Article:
SIMON: In a lot of different ways, both of you have learned over the past year that it would be hard to think of a more divisive issue in America than guns, gun rights, gun registration, gun ownership - divisive, emotional, important to a lot of people on all sides. Are there one or two areas where you can see most people agreeing across party or ideological lines?

MIRSKY: Yeah, there's a bill introduced by Mike Thompson and Peter King. It's a bipartisan bill, 10 original co-sponsors - five Democrats and five Republicans. It's universal background checks, which is approved by 97 percent of Americans. Also, another topic would be working on digitizing ATF records, helping law enforcement enforce the laws that already exist.

SIMON: And that's Alcohol, Tobacco and Firearms.

MIRSKY: That's right. If there are measures that law enforcement needs to enact so that they can keep American families safe, and they can't do that if they aren't given the proper resources or means to do so.

SIMON: Have you, over this past year, not encountered anyone who would say to either of you, look; I mean, I don't want anyone to be hurt or killed, but I do feel safer if I have free access to a gun because I live in a rough neighborhood, and life can be rough, and that's my home security system? I can't wait five minutes for the police to arrive.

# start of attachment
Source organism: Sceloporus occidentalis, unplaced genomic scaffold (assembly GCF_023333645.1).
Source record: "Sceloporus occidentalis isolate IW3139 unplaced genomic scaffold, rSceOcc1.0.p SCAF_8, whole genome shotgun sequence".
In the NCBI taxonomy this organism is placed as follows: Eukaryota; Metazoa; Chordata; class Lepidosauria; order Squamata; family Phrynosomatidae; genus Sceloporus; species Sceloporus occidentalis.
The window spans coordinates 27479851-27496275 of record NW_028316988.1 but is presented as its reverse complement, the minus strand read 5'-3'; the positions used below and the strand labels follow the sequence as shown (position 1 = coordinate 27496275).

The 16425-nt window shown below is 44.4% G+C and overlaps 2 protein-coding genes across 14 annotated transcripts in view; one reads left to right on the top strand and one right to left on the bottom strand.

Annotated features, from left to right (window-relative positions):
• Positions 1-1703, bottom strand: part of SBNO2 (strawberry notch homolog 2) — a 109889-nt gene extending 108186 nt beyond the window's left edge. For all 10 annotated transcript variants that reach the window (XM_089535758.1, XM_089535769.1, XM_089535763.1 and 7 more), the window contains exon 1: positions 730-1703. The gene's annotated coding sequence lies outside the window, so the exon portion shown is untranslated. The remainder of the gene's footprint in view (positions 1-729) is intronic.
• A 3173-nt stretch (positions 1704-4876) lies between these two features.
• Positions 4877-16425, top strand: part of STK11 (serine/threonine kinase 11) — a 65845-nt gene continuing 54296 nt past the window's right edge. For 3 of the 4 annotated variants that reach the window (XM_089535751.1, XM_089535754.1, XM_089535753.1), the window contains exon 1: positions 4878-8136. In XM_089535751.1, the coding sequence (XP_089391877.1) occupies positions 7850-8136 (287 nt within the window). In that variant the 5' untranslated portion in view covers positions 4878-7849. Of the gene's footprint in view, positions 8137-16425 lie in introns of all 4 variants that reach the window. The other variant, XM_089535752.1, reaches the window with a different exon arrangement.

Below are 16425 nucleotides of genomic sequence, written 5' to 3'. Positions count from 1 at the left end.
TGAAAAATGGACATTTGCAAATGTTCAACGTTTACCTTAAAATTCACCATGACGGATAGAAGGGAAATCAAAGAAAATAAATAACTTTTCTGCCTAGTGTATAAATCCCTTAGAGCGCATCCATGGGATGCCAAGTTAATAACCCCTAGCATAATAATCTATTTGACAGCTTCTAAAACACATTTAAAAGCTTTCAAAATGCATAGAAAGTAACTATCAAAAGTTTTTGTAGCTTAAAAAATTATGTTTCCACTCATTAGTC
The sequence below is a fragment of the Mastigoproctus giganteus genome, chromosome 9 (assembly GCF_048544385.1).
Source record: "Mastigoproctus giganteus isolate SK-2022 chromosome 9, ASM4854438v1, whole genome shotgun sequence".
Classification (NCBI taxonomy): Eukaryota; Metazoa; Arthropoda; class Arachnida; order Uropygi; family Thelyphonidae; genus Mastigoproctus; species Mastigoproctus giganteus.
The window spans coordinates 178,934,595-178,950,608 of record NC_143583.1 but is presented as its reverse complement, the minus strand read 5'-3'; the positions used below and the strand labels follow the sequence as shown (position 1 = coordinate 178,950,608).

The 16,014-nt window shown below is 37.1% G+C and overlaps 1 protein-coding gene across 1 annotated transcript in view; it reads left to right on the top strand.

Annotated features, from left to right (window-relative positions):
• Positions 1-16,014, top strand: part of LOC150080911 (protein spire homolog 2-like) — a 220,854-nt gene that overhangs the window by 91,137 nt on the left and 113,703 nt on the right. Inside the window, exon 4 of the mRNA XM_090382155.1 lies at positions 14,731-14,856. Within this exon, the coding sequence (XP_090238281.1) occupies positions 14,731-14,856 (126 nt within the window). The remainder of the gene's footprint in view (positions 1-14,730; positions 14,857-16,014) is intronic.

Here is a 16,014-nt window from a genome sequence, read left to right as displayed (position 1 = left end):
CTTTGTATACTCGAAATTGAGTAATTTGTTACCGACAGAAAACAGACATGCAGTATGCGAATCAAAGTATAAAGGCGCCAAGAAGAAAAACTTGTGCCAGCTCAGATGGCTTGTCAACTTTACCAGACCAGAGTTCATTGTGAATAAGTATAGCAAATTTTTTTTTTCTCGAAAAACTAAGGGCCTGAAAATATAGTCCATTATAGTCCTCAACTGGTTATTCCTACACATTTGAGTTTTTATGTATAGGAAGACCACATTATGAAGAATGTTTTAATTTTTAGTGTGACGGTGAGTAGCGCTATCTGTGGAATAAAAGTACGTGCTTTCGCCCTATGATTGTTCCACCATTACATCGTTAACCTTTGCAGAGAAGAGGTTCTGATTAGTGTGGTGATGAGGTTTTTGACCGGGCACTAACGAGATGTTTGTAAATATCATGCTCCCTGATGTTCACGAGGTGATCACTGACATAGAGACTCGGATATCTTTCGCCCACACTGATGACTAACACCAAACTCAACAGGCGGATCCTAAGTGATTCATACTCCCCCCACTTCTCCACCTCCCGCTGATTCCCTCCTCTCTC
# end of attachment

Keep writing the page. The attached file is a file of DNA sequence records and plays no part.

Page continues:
MIRSKY: Yeah.

DEITSCH: And every single one of our policies supports your right to do that. That's the thing is like, when we're talking about what we actually need to fight to prevent gun violence, while you are statistically less safe with a gun than without a gun, that may not work on - to convince many Americans, and that's OK.

SIMON: Well, you know, just telling them the statistics won't make somebody feel safe.

DEITSCH: Yeah, of course, because, I mean, that's a very emotional choice. And you're - like, you have the right to make that choice. So when we have those conversations, I usually tie it into - Parkland was one of the safest cities in Florida. It was voted that for almost a decade. Thousand Oaks was a top-five safest city in America. This can happen anywhere.

SIMON: I think I have one last question for both of you. Are there times when you'd like to get back to being a kid?

MIRSKY: I mean, in some ways, we still are kids. Like, we'll still go out sometimes late at night and, you know, go to the bowling alley or go see movies or whatnot. There are times where we just want to lay down and do nothing. But on February 14, we made that commitment to do this work, and we haven't faltered at all.

DEITSCH: Obviously, I'd trade anything to go back to February 13 and not have experienced that trauma, not seen what my sister went through and what the community went through and what all these families have gone through. And - but that's why we do this work, and that's why we're out here every single day, every single night, working as hard as we possibly can because every day, there's more families that are feeling like that in America, and our country's better than that.

I want every single person that's experienced gun violence today to be some of the last people experiencing gun violence in America because this trauma is deep, and it has to be acknowledged, and we have to be actively trying to prevent this trauma.

SIMON: Matt Deitsch and Charlie Mirsky are a couple of organizers of the "March For Our Lives." Thanks very much for being with us.

DEITSCH: Thank you so much.

MIRSKY: Thank you.

(SOUNDBITE OF KIASMOS' "SHED")